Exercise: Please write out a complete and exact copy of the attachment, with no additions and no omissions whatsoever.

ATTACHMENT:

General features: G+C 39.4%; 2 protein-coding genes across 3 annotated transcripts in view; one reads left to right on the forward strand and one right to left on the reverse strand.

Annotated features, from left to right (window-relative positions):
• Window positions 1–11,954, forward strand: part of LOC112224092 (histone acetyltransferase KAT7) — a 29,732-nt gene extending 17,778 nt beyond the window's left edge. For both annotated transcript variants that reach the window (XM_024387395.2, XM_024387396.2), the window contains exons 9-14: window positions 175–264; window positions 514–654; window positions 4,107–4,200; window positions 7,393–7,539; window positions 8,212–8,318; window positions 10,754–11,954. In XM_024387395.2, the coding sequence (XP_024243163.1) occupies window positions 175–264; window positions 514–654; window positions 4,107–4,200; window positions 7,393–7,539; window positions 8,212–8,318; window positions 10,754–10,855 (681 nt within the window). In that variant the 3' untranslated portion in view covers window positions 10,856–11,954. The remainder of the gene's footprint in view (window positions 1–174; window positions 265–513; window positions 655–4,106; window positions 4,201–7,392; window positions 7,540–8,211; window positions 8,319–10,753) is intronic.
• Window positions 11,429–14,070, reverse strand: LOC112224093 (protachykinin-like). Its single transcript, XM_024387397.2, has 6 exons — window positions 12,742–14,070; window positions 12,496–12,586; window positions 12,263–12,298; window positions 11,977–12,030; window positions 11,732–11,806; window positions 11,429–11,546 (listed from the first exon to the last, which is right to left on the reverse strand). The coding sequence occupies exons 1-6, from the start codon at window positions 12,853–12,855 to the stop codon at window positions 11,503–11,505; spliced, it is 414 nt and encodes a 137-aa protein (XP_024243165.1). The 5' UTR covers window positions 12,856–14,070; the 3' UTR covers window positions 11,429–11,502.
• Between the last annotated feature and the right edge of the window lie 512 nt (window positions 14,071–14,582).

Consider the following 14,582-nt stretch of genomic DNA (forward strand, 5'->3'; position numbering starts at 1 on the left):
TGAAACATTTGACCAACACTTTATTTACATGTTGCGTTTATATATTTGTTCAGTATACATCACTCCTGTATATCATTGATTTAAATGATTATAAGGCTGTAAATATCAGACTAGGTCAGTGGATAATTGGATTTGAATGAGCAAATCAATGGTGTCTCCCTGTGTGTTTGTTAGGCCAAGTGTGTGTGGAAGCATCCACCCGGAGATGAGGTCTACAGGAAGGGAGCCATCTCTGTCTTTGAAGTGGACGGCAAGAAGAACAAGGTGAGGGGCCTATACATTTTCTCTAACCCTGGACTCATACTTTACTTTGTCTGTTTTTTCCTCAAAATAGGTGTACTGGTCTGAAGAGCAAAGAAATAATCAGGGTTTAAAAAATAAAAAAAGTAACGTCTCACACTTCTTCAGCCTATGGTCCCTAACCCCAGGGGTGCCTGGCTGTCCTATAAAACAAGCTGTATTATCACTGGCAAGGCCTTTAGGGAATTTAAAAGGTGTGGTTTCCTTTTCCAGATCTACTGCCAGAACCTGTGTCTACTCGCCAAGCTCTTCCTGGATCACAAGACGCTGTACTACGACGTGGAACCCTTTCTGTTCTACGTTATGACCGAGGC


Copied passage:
General features: G+C 39.4%; 2 protein-coding genes across 3 annotated transcripts in view; one reads left to right on the forward strand and one right to left on the reverse strand.

Annotated features, from left to right (window-relative positions):
• Window positions 1–11,954, forward strand: part of LOC112224092 (histone acetyltransferase KAT7) — a 29,732-nt gene extending 17,778 nt beyond the window's left edge. For both annotated transcript variants that reach the window (XM_024387395.2, XM_024387396.2), the window contains exons 9-14: window positions 175–264; window positions 514–654; window positions 4,107–4,200; window positions 7,393–7,539; window positions 8,212–8,318; window positions 10,754–11,954. In XM_024387395.2, the coding sequence (XP_024243163.1) occupies window positions 175–264; window positions 514–654; window positions 4,107–4,200; window positions 7,393–7,539; window positions 8,212–8,318; window positions 10,754–10,855 (681 nt within the window). In that variant the 3' untranslated portion in view covers window positions 10,856–11,954. The remainder of the gene's footprint in view (window positions 1–174; window positions 265–513; window positions 655–4,106; window positions 4,201–7,392; window positions 7,540–8,211; window positions 8,319–10,753) is intronic.
• Window positions 11,429–14,070, reverse strand: LOC112224093 (protachykinin-like). Its single transcript, XM_024387397.2, has 6 exons — window positions 12,742–14,070; window positions 12,496–12,586; window positions 12,263–12,298; window positions 11,977–12,030; window positions 11,732–11,806; window positions 11,429–11,546 (listed from the first exon to the last, which is right to left on the reverse strand). The coding sequence occupies exons 1-6, from the start codon at window positions 12,853–12,855 to the stop codon at window positions 11,503–11,505; spliced, it is 414 nt and encodes a 137-aa protein (XP_024243165.1). The 5' UTR covers window positions 12,856–14,070; the 3' UTR covers window positions 11,429–11,502.
• Between the last annotated feature and the right edge of the window lie 512 nt (window positions 14,071–14,582).

Consider the following 14,582-nt stretch of genomic DNA (forward strand, 5'->3'; position numbering starts at 1 on the left):
TGAAACATTTGACCAACACTTTATTTACATGTTGCGTTTATATATTTGTTCAGTATACATCACTCCTGTATATCATTGATTTAAATGATTATAAGGCTGTAAATATCAGACTAGGTCAGTGGATAATTGGATTTGAATGAGCAAATCAATGGTGTCTCCCTGTGTGTTTGTTAGGCCAAGTGTGTGTGGAAGCATCCACCCGGAGATGAGGTCTACAGGAAGGGAGCCATCTCTGTCTTTGAAGTGGACGGCAAGAAGAACAAGGTGAGGGGCCTATACATTTTCTCTAACCCTGGACTCATACTTTACTTTGTCTGTTTTTTCCTCAAAATAGGTGTACTGGTCTGAAGAGCAAAGAAATAATCAGGGTTTAAAAAATAAAAAAAGTAACGTCTCACACTTCTTCAGCCTATGGTCCCTAACCCCAGGGGTGCCTGGCTGTCCTATAAAACAAGCTGTATTATCACTGGCAAGGCCTTTAGGGAATTTAAAAGGTGTGGTTTCCTTTTCCAGATCTACTGCCAGAACCTGTGTCTACTCGCCAAGCTCTTCCTGGATCACAAGACGCTGTACTACGACGTGGAACCCTTTCTGTTCTACGTTATGACCGAGGC